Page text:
Retired judge returning to courtroom
Ex-prosecutor joins firm specializing in elder abuse law
Sunday, September 11, 2011
Roger Bennett prosecuted some prominent criminal cases as a chief deputy prosecutor in the 1980s.
He went on to preside over 700 trials in his 20 years on the bench.
But there’s something he hasn’t done — something that’s drawing him back to law following his retirement this month: He’s never been a partner of a private law firm.
That changed last week. Stepping down as a Clark County Superior Court judge on Sept. 1, Bennett, 61, has joined the Vancouver law firm Dimitrov & Senescu, making it Dimitrov, Senescu & Bennett.
Dimitrov, Senescu & Bennett specializes in elder abuse law. Lawyers are hired to step in civilly to collect if a vulnerable adult has been bilked out of money. The firm also handles other kinds of elder mistreatment, such as neglect and abuse. The firm is among only a few niche law firms in Clark County.
Bennett said that when he decided to leave his post as a Superior Court judge, he asked around about law firms that could best suit his interests and expertise. Dimitrov & Senescu was the best fit, he said.
“It’s a fascinating area of law,” Bennett said, sitting behind his new desk at the firm at 1409 Franklin St., near downtown Vancouver. “This law firm is cutting-edge” in that it’s tackling an area of law that has only recently emerged.
Law partner Jessica Dimitrov said having Bennett join the firm is a great feather in the firm’s cap. “He commands so much respect from the bar,” she said. “Having that platform to help vulnerable adults is amazing.”
Bennett said he will perform mediation and arbitration work as well as taking on his own caseload of elder-abuse cases.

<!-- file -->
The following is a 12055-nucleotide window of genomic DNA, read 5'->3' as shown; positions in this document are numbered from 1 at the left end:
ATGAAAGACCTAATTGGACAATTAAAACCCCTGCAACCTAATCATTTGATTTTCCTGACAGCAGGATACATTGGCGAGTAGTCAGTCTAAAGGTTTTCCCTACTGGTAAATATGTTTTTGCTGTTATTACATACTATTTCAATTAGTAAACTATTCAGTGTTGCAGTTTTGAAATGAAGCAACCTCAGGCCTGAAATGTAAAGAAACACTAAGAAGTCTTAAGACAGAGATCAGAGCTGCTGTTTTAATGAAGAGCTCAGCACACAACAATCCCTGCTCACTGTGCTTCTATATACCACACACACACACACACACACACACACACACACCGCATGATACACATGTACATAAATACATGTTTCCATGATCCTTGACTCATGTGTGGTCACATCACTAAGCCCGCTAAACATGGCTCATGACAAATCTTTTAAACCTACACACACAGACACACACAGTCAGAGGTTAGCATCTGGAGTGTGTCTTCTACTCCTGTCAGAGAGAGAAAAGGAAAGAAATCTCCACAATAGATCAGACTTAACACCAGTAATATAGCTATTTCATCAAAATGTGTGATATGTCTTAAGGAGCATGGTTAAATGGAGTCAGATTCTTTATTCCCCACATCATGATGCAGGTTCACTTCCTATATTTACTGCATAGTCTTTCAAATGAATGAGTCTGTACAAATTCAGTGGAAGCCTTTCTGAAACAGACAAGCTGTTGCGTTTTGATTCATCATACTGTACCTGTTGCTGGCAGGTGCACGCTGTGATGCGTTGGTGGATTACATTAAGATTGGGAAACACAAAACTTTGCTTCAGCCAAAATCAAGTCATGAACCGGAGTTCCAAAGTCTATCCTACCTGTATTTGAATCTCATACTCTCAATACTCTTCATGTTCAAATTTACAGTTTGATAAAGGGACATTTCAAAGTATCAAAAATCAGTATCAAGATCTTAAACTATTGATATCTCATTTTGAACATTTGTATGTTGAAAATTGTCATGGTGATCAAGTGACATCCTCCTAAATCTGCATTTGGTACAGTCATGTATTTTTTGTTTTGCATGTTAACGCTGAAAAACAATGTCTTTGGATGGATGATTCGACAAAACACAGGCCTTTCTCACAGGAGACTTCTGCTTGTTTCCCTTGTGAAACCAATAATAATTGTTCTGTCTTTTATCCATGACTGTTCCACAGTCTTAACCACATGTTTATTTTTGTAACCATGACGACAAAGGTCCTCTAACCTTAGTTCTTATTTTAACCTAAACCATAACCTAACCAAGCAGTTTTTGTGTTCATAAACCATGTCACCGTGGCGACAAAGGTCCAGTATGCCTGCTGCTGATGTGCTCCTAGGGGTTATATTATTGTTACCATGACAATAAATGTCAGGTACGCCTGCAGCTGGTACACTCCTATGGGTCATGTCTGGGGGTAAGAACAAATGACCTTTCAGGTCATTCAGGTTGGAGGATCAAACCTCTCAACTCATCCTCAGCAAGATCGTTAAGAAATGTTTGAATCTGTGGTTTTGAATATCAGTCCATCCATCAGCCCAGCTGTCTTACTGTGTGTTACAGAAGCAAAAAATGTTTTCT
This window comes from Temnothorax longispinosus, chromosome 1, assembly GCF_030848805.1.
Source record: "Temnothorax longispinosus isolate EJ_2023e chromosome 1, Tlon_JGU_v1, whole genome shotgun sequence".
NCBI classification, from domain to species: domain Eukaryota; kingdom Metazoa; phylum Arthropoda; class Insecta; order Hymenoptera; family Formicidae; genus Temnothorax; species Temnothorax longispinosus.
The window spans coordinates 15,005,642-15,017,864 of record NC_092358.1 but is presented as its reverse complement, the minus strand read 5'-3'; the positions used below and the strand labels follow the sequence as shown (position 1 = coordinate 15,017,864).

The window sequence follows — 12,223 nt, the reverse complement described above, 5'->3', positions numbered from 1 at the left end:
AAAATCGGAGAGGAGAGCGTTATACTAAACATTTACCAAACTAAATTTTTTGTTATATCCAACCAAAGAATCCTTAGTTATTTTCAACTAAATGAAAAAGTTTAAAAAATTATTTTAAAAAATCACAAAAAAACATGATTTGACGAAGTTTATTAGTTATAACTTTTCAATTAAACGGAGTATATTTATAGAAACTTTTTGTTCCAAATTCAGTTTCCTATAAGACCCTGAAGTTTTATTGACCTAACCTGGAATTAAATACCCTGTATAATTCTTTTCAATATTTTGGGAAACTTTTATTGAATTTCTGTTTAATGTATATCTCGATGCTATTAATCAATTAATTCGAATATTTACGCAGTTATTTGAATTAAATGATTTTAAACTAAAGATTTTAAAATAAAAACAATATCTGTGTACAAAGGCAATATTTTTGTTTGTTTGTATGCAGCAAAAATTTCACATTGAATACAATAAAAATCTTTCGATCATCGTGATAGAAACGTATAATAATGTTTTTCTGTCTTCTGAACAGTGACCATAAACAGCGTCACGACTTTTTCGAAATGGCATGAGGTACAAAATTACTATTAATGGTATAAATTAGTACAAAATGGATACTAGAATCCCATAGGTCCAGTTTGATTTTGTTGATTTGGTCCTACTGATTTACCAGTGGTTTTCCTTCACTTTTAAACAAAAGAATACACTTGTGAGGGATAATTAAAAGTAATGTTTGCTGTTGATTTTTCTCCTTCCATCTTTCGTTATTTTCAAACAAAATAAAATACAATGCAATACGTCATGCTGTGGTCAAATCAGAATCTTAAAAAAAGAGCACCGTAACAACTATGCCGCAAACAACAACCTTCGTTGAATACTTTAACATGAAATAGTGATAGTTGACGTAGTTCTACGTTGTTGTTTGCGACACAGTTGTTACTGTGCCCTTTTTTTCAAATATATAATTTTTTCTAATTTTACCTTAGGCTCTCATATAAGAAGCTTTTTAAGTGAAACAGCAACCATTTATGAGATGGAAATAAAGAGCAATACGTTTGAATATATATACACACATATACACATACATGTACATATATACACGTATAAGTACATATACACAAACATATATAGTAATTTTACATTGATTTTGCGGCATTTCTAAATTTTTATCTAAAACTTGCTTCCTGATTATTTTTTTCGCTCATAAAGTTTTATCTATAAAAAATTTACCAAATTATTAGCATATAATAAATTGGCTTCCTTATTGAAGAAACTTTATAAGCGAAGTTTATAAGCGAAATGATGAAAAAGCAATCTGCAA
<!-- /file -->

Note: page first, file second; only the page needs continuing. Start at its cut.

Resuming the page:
He will be the only judge hereabouts to return to the courtroom after retirement. James Ladley, former Superior Court judge, works as a mediator, and John Skimas, another former Superior Court judge, is listed as handling dispute resolution cases. But neither works cases in court.
Bennett began his career as a deputy prosecutor at the Clark County Prosecutor’s Office in 1975. In 1981, he was promoted to chief criminal deputy prosecutor. In 1984, he was promoted again to chief deputy prosecutor, the position he held when he helped try one of the most high-profile cases in Clark County history: the case of child-killer Westley Allan Dodd.
He became a judge in 1990.
Bennett said that while he enjoyed a full career as a prosecutor and judge, he was drawn to “that third side of law that I never practiced”: private law.
He hopes to bring his extensive trial experience to the firm. “I know what judges want to hear. I know what judges don’t want to hear,” Bennett said. “I want to participate in the legal system at the standard that this firm is known for.”